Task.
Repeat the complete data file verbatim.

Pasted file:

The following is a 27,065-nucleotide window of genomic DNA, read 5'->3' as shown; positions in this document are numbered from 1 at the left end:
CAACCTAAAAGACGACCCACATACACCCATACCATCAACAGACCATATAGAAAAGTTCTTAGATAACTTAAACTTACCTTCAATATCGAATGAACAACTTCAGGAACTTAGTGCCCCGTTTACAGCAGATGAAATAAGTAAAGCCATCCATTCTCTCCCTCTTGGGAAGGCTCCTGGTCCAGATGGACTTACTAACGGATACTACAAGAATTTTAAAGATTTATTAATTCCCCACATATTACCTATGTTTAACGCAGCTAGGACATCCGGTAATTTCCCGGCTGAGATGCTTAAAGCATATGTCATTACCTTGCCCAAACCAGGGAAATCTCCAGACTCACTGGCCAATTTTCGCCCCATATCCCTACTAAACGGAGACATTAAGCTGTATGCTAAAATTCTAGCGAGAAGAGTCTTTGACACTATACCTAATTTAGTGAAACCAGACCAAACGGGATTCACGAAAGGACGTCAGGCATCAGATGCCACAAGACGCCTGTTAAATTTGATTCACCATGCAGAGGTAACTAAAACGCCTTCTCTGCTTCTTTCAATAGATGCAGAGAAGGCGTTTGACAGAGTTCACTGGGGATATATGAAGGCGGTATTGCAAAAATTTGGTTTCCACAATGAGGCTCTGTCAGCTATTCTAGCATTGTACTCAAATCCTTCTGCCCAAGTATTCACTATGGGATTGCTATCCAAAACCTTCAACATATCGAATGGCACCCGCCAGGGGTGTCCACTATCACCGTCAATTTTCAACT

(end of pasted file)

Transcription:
The following is a 27,065-nucleotide window of genomic DNA, read 5'->3' as shown; positions in this document are numbered from 1 at the left end:
CAACCTAAAAGACGACCCACATACACCCATACCATCAACAGACCATATAGAAAAGTTCTTAGATAACTTAAACTTACCTTCAATATCGAATGAACAACTTCAGGAACTTAGTGCCCCGTTTACAGCAGATGAAATAAGTAAAGCCATCCATTCTCTCCCTCTTGGGAAGGCTCCTGGTCCAGATGGACTTACTAACGGATACTACAAGAATTTTAAAGATTTATTAATTCCCCACATATTACCTATGTTTAACGCAGCTAGGACATCCGGTAATTTCCCGGCTGAGATGCTTAAAGCATATGTCATTACCTTGCCCAAACCAGGGAAATCTCCAGACTCACTGGCCAATTTTCGCCCCATATCCCTACTAAACGGAGACATTAAGCTGTATGCTAAAATTCTAGCGAGAAGAGTCTTTGACACTATACCTAATTTAGTGAAACCAGACCAAACGGGATTCACGAAAGGACGTCAGGCATCAGATGCCACAAGACGCCTGTTAAATTTGATTCACCATGCAGAGGTAACTAAAACGCCTTCTCTGCTTCTTTCAATAGATGCAGAGAAGGCGTTTGACAGAGTTCACTGGGGATATATGAAGGCGGTATTGCAAAAATTTGGTTTCCACAATGAGGCTCTGTCAGCTATTCTAGCATTGTACTCAAATCCTTCTGCCCAAGTATTCACTATGGGATTGCTATCCAAAACCTTCAACATATCGAATGGCACCCGCCAGGGGTGTCCACTATCACCGTCAATTTTCAACT